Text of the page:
Commerce Commission given power to set fairer petrol, diesel prices

Chris Lynch
Chris Lynch
Nov 08, 2022 |

The Commerce Commission will be given more power to step in and set fair petrol prices if needed.

The announcement was made by Energy Minister Megan Woods on Wednesday morning.

She said a terminal gate pricing regime was one of several changes brought in under the Fuel Industry Act 2020 to improve competition at the wholesale level and increase transparency in fuel markets.

“The terminal gate pricing regime requires wholesale suppliers that sell from terminals to post a daily spot wholesale price (the terminal gate price).

If requested, wholesale suppliers must supply the retailer with the requested amount at the terminal gate price. This improves access to the wholesale market and provides for transparent wholesale prices, which makes it easier for new participants to enter the market and for existing fuel sellers to expand into other regions”

Woods said “ the regulatory backstop measure was recommended by the Commerce Commission in 2019 as part of its fuel markets study which prompted the Act.

While the Act is already facilitating a more competitive wholesale fuel market, there are some outstanding risks to the success of the terminal gate pricing regime,” Megan Woods said.

“For example, the increased price transparency helps competition, but there’s a risk that wholesalers could co-ordinate prices, due to the greater wholesale price transparency, unless there are some disincentives built into the system. 

“Following consultation with the sector in 2020 we are now pushing through on the development of the backstop regime, which would allow for terminal gate prices of one or more wholesale suppliers to be price regulated if excessive terminal gate prices are found to be offered. It is expected to come into effect in mid-2023.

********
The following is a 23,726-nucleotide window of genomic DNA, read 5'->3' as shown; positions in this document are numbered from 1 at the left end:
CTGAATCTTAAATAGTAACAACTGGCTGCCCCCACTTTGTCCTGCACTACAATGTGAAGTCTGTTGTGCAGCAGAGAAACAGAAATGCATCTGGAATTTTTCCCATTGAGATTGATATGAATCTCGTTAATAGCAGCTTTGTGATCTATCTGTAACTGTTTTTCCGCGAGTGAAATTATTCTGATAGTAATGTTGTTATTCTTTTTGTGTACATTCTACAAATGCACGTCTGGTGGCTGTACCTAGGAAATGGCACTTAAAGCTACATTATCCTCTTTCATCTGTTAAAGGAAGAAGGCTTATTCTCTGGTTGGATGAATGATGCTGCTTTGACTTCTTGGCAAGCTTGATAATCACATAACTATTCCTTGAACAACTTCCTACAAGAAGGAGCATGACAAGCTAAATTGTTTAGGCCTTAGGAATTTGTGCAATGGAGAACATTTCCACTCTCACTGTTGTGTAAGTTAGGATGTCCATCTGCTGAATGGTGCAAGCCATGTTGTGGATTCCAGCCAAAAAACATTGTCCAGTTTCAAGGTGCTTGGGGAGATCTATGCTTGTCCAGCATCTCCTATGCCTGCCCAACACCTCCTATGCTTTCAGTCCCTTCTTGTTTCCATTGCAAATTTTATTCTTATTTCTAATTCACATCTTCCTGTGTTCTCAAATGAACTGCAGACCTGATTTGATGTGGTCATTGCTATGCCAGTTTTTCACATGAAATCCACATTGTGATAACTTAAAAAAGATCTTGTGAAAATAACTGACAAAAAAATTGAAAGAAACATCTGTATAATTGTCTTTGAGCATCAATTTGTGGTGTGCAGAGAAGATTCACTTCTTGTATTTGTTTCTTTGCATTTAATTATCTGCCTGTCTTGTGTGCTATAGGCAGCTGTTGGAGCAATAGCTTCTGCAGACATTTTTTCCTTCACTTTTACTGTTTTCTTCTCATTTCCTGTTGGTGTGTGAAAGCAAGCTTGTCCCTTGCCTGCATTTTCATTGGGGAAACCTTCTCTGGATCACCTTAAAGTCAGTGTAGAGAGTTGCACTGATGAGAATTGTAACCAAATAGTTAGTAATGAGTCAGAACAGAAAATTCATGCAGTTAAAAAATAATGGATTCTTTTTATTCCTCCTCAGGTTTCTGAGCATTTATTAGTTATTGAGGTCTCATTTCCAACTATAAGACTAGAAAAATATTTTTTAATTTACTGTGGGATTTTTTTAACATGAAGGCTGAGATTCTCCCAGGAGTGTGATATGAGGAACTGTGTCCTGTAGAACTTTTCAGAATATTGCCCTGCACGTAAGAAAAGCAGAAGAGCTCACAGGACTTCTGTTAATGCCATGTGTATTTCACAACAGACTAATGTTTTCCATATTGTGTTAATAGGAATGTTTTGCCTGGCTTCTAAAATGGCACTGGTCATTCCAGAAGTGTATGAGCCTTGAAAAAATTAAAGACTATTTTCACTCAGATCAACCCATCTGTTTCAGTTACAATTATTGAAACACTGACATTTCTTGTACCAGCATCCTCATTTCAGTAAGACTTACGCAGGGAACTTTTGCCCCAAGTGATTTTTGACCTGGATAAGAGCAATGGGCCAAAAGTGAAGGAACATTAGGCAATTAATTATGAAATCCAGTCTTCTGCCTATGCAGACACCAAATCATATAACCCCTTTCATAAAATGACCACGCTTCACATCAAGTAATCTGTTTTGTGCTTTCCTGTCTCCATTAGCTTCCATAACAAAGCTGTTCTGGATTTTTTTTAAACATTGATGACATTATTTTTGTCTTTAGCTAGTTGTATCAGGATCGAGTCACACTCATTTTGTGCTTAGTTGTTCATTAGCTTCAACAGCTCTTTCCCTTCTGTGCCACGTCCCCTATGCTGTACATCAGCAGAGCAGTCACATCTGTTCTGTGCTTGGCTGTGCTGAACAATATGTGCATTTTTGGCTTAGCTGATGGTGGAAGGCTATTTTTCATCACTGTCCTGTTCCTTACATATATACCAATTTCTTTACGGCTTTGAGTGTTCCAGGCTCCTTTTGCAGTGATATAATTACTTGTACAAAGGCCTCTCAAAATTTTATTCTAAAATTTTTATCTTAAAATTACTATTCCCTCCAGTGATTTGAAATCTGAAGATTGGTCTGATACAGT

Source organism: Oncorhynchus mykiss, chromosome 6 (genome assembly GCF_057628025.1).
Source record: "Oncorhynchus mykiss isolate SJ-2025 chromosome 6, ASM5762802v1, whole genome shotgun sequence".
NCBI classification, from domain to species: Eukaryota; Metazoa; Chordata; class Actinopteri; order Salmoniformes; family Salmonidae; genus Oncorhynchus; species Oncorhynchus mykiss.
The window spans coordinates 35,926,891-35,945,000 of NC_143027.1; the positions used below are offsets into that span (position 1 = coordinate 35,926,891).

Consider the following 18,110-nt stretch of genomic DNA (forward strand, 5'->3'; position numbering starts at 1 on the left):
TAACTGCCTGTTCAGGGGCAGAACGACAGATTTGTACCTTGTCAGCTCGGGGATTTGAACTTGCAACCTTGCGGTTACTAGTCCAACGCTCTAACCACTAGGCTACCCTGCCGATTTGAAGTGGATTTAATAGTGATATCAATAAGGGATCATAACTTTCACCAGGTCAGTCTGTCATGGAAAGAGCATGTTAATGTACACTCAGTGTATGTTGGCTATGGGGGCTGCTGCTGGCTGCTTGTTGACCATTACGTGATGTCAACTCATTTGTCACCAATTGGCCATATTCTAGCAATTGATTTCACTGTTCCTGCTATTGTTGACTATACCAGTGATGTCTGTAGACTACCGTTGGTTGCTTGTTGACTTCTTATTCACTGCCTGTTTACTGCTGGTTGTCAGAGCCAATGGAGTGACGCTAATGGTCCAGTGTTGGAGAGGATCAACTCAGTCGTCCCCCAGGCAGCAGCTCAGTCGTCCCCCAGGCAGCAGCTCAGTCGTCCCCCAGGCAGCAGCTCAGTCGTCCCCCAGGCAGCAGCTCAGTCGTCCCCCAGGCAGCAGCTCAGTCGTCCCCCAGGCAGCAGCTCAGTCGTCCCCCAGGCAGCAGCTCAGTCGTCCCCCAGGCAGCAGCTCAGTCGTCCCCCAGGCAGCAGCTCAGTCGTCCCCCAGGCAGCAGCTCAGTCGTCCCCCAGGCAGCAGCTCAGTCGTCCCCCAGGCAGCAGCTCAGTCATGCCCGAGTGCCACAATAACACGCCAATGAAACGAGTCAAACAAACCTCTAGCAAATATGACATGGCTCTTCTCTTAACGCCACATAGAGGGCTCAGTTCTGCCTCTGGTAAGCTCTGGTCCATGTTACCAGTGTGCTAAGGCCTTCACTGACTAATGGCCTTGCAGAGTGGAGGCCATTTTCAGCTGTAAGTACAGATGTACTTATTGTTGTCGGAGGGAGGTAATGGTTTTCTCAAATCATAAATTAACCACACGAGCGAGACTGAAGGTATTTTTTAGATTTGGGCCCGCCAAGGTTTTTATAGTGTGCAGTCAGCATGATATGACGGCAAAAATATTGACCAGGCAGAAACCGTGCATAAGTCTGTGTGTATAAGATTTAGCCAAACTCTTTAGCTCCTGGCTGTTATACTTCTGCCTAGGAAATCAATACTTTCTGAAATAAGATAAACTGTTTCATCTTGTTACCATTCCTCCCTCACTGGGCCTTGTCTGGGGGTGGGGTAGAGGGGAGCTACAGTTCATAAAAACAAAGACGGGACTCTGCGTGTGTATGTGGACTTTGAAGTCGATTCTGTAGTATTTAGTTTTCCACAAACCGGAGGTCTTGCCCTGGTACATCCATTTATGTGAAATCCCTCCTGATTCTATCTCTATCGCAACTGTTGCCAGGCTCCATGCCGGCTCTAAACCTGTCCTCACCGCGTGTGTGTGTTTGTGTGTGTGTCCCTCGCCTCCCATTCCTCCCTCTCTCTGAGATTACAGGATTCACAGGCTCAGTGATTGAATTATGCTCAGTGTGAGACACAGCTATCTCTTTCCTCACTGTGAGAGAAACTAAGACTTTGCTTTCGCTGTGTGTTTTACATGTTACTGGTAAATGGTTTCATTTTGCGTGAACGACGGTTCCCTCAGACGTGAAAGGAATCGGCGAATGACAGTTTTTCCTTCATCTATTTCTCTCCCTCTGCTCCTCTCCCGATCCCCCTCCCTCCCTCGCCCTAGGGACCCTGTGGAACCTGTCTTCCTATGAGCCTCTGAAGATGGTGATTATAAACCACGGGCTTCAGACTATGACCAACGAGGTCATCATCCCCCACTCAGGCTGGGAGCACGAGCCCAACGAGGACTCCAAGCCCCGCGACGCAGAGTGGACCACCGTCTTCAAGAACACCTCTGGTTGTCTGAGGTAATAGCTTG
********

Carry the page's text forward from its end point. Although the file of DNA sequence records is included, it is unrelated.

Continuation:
“This suite of measures strengthens our fuel system to make it more secure, sustainable and affordable for all New Zealanders,” Megan Woods said.

Improving fuel supply resilience

Minister Woods said the Government was also improving New Zealand’s fuel supply resilience with onshore fuel stocks obligations for the fuel sector as well as Government-procured diesel storage.

“Having a sufficient supply of onshore fuel stocks will help shield us from major disruptions to international oil and fuel markets, natural disasters and infrastructure failures. And while the risk of a major disruption to our fuel supply is very low, the impacts would be significant and felt across the economy,” Megan Woods said.

“Fuel importers and wholesalers with bulk storage facilities will be required to hold minimum levels of onshore stocks of petrol, jet fuel, and diesel. Minimum fuel stockholding levels for them will equate to approximately 28, 24 and 21 days’ worth of petrol, jet fuel and diesel respectively.  

The Government will also procure additional onshore storage of reserve diesel stocks of at least 70 million litres of diesel, providing approximately seven days’ cover.

“The focus on diesel for additional stockholding reflects the importance of diesel for the operation of critical services, such as emergency services and deliveries of food and essential goods. Transport fuels currently underpin the day-to-day running of our economy and it’s vital we manage our fuel resilience well.”

Chris Lynch
Chris Lynch

Chris Lynch is a journalist, videographer and content producer, broadcasting from his independent news and production company in Christchurch, New Zealand. If you have a news tip or are interested in video content, email [email protected]

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